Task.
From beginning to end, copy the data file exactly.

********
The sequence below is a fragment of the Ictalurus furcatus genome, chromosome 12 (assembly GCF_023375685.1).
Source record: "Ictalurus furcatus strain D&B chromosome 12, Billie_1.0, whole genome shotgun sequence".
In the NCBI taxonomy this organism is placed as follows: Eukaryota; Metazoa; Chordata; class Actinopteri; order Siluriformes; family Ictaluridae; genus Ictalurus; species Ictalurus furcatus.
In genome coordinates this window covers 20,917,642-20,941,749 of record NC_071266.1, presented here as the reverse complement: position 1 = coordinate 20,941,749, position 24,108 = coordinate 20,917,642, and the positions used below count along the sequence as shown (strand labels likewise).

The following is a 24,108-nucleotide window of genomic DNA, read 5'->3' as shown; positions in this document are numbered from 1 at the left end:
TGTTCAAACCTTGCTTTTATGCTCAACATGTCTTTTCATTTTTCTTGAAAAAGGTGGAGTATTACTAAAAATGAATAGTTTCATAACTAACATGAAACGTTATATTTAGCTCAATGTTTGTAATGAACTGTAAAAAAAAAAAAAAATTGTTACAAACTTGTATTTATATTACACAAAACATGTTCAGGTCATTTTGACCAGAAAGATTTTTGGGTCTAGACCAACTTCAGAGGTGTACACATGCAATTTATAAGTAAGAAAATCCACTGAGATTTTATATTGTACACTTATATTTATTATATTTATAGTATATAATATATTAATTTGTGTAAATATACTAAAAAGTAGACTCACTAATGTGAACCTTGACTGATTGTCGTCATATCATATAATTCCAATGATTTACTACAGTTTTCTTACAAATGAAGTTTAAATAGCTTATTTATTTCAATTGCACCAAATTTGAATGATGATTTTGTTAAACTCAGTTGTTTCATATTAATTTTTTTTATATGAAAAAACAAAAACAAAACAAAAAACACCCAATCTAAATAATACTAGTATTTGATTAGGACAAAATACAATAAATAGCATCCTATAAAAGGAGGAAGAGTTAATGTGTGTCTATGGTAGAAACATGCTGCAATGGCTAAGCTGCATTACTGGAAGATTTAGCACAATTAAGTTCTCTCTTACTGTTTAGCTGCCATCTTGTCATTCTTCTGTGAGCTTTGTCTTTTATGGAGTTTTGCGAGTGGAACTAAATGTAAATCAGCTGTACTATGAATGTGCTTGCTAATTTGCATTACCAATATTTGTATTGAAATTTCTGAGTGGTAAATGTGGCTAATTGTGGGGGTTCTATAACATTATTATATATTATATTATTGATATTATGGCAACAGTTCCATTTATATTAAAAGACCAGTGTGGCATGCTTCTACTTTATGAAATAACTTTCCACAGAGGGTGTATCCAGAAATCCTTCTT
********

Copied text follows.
The sequence below is a fragment of the Ictalurus furcatus genome, chromosome 12 (assembly GCF_023375685.1).
Source record: "Ictalurus furcatus strain D&B chromosome 12, Billie_1.0, whole genome shotgun sequence".
In the NCBI taxonomy this organism is placed as follows: Eukaryota; Metazoa; Chordata; class Actinopteri; order Siluriformes; family Ictaluridae; genus Ictalurus; species Ictalurus furcatus.
In genome coordinates this window covers 20,917,642-20,941,749 of record NC_071266.1, presented here as the reverse complement: position 1 = coordinate 20,941,749, position 24,108 = coordinate 20,917,642, and the positions used below count along the sequence as shown (strand labels likewise).

The following is a 24,108-nucleotide window of genomic DNA, read 5'->3' as shown; positions in this document are numbered from 1 at the left end:
TGTTCAAACCTTGCTTTTATGCTCAACATGTCTTTTCATTTTTCTTGAAAAAGGTGGAGTATTACTAAAAATGAATAGTTTCATAACTAACATGAAACGTTATATTTAGCTCAATGTTTGTAATGAACTGTAAAAAAAAAAAAAAATTGTTACAAACTTGTATTTATATTACACAAAACATGTTCAGGTCATTTTGACCAGAAAGATTTTTGGGTCTAGACCAACTTCAGAGGTGTACACATGCAATTTATAAGTAAGAAAATCCACTGAGATTTTATATTGTACACTTATATTTATTATATTTATAGTATATAATATATTAATTTGTGTAAATATACTAAAAAGTAGACTCACTAATGTGAACCTTGACTGATTGTCGTCATATCATATAATTCCAATGATTTACTACAGTTTTCTTACAAATGAAGTTTAAATAGCTTATTTATTTCAATTGCACCAAATTTGAATGATGATTTTGTTAAACTCAGTTGTTTCATATTAATTTTTTTTATATGAAAAAACAAAAACAAAACAAAAAACACCCAATCTAAATAATACTAGTATTTGATTAGGACAAAATACAATAAATAGCATCCTATAAAAGGAGGAAGAGTTAATGTGTGTCTATGGTAGAAACATGCTGCAATGGCTAAGCTGCATTACTGGAAGATTTAGCACAATTAAGTTCTCTCTTACTGTTTAGCTGCCATCTTGTCATTCTTCTGTGAGCTTTGTCTTTTATGGAGTTTTGCGAGTGGAACTAAATGTAAATCAGCTGTACTATGAATGTGCTTGCTAATTTGCATTACCAATATTTGTATTGAAATTTCTGAGTGGTAAATGTGGCTAATTGTGGGGGTTCTATAACATTATTATATATTATATTATTGATATTATGGCAACAGTTCCATTTATATTAAAAGACCAGTGTGGCATGCTTCTACTTTATGAAATAACTTTCCACAGAGGGTGTATCCAGAAATCCTTCTT